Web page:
14 responses to “Pages from: Jeanette Kendall | Times Newspapers

  1. I like the promo cutouts, especially placing them to play off the line in the flag, sliding along with baseball and jumping over.

    The lack of a grid bothers me. If there is one, you can’t tell from front because no two stories seem to be on the same one.

    There doesn’t seem to be agreement between designers on when to use a rule and when not to and how much space to allow when you do. Make Ed confess why he boxes rules and let that put some consistency on the spacing between content.

    The Bass Pro shops package leads me to ask a few questions (and one pointedly to see if it starts a discussion)
    Why is there no byline on left hand story?
    Is there an inside space limit that would have kept them from jumping to same page?
    Is the box above dropping deeper down than story on right standard?
    Last, I’d say Ed has a point on logo there BUT, is it better to cut it out and float it evenly between legs, not cut it out and float to top of second leg or incorporate it into another element added in the leg(s)?

  2. Mary Kincy

    So Ed (or someone else who hears my cry) … I hear what you’re saying about aligning to the baseline, but we’ve never done that before. How will doing so affect our ability to use leading to “fit” text to a certain space. Of course, we have certain guidelines for how we allow our paginators to do this. Am I showing my ignorance here?

  3. Times-Courier:
    — Need a baseline grid.
    — Photos need to be cropped better, and color corrected.
    — Stories are justified, caps are flush left – I’d prefer the reverse.
    — Light sans subheads add to the grayness of the page – no impact.
    — Boxed sworn-in story: if you’re going to box, then center the elements inside the box.
    — First In Print – I take that to mean this story is a scoop – but I really don’t know that, and perhaps no one else does either. I see the First In Print blue box before anything else on the page. I think it should be First To Go.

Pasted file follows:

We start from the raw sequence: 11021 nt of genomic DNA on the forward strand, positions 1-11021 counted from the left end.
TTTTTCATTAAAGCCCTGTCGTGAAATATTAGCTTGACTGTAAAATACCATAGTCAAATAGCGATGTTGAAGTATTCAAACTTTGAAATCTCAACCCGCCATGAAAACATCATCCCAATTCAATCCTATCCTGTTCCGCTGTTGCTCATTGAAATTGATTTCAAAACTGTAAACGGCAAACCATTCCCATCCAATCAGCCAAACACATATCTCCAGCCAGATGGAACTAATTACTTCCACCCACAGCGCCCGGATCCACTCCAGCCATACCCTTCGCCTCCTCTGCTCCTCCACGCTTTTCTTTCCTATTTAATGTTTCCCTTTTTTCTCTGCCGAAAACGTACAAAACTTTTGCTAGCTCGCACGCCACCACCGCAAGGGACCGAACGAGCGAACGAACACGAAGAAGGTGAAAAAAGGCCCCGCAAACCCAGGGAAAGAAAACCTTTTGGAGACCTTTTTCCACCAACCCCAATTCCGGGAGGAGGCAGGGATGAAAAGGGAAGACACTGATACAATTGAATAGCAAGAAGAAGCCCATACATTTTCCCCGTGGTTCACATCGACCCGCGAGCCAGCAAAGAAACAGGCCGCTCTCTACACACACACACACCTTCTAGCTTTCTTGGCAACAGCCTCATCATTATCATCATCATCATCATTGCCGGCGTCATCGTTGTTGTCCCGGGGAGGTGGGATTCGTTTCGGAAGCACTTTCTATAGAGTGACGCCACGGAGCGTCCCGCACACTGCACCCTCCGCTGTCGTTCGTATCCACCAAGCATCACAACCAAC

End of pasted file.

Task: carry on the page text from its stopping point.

— Not enough space above heads/between packages.
    — Bass Pro Shop logo – it’s too big and of you’re going to put a round peg in a square hole then center the hole with the story and set the story flush left, but even so, never make legs that narrow. Forcing insets into narrow justified copy creates way too many rivers and bad word spacing. Better bet here would have been to use an oval runaround.
    — What’s with the narrow columns in the gas prices story?

    — Photos need to be cropped better.
    — Layout is too tight.
    — “Family Back” and “Classroom space” heads are tombstoned.
    — Subhead “The beginning” followed by just one line of copy … cropping the bottom of the photo (I assume the people have legs, I don’t need to see them) would leave room for more lines of copy under the subhead.
    — Michelle Bernier box … is this a style that has precedent? The Q&A is strung in 3 cols, then in the 4th col is a “More about” in yet another box, then her photo takes up the entire right column, but it’s short vertically, then her title and the byline are tossed in the upper right … needs to be revisited. On first quick glance from a distance, I see “Liz Rice” and the picture of Bernier and think it’s the same woman.

    — Like the teasers.
    — Fire Dept. photo is way too small.
    — Hyphenated orphan at the bottom of the 2nd leg of the lead story, another orphan at the bottom of the 3rd.
    — “He is my refuge” almost tombstoned with “Parking” – Why not ditch the inset photo and put the headline in reverse in the large expanse of grass?
    — I’m seeing boxes, column rules, horizontal rules, too many lines – the “refuge” package doesn’t need a box at all.

  4. Cynthia

    Page is very gray with too many elements and not enough white space. There should be at least 3-6 picas between packages – more is best. It looks crammed.

    Headlines shouldn’t run above pics that run caption underneath. Best to put headline with text – in every case.

    Italic headlines don’t look right and mugs seem really big to me.

    What if “Morton” were upper and lower case in the nameplate? Maybe sans serif heavy – something completely different from TIMES-REPORTER.

    AGAIN – White space is your friend! You can’t over do it.

  5. Cynthia